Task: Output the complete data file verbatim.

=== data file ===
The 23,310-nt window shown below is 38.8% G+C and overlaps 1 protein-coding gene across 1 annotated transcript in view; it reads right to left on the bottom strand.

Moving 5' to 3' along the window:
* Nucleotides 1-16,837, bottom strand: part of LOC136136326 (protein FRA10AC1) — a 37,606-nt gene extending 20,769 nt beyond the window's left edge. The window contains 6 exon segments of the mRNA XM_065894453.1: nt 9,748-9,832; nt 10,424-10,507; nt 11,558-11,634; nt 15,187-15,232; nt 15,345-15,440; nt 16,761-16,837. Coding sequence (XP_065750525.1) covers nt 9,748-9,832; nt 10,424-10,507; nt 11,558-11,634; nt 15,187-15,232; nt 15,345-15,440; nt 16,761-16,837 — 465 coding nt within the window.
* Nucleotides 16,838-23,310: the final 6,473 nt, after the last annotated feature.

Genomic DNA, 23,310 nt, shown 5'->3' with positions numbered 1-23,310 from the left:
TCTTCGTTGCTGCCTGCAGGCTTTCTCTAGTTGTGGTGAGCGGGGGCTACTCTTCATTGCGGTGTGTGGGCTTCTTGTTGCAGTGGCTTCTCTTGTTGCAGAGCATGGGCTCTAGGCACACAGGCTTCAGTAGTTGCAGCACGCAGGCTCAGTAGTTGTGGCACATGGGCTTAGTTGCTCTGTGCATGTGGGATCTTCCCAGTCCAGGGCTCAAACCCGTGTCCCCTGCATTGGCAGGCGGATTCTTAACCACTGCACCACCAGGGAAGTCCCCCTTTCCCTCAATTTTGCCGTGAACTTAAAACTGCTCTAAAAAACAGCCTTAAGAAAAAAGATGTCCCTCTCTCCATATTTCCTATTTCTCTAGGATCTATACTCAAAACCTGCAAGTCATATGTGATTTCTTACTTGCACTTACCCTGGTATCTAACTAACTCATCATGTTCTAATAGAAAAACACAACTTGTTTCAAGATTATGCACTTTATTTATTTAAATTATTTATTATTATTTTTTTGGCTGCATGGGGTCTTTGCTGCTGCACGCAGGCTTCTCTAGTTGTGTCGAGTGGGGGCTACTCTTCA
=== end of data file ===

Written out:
The 23,310-nt window shown below is 38.8% G+C and overlaps 1 protein-coding gene across 1 annotated transcript in view; it reads right to left on the bottom strand.

Moving 5' to 3' along the window:
* Nucleotides 1-16,837, bottom strand: part of LOC136136326 (protein FRA10AC1) — a 37,606-nt gene extending 20,769 nt beyond the window's left edge. The window contains 6 exon segments of the mRNA XM_065894453.1: nt 9,748-9,832; nt 10,424-10,507; nt 11,558-11,634; nt 15,187-15,232; nt 15,345-15,440; nt 16,761-16,837. Coding sequence (XP_065750525.1) covers nt 9,748-9,832; nt 10,424-10,507; nt 11,558-11,634; nt 15,187-15,232; nt 15,345-15,440; nt 16,761-16,837 — 465 coding nt within the window.
* Nucleotides 16,838-23,310: the final 6,473 nt, after the last annotated feature.

Genomic DNA, 23,310 nt, shown 5'->3' with positions numbered 1-23,310 from the left:
TCTTCGTTGCTGCCTGCAGGCTTTCTCTAGTTGTGGTGAGCGGGGGCTACTCTTCATTGCGGTGTGTGGGCTTCTTGTTGCAGTGGCTTCTCTTGTTGCAGAGCATGGGCTCTAGGCACACAGGCTTCAGTAGTTGCAGCACGCAGGCTCAGTAGTTGTGGCACATGGGCTTAGTTGCTCTGTGCATGTGGGATCTTCCCAGTCCAGGGCTCAAACCCGTGTCCCCTGCATTGGCAGGCGGATTCTTAACCACTGCACCACCAGGGAAGTCCCCCTTTCCCTCAATTTTGCCGTGAACTTAAAACTGCTCTAAAAAACAGCCTTAAGAAAAAAGATGTCCCTCTCTCCATATTTCCTATTTCTCTAGGATCTATACTCAAAACCTGCAAGTCATATGTGATTTCTTACTTGCACTTACCCTGGTATCTAACTAACTCATCATGTTCTAATAGAAAAACACAACTTGTTTCAAGATTATGCACTTTATTTATTTAAATTATTTATTATTATTTTTTTGGCTGCATGGGGTCTTTGCTGCTGCACGCAGGCTTCTCTAGTTGTGTCGAGTGGGGGCTACTCTTCA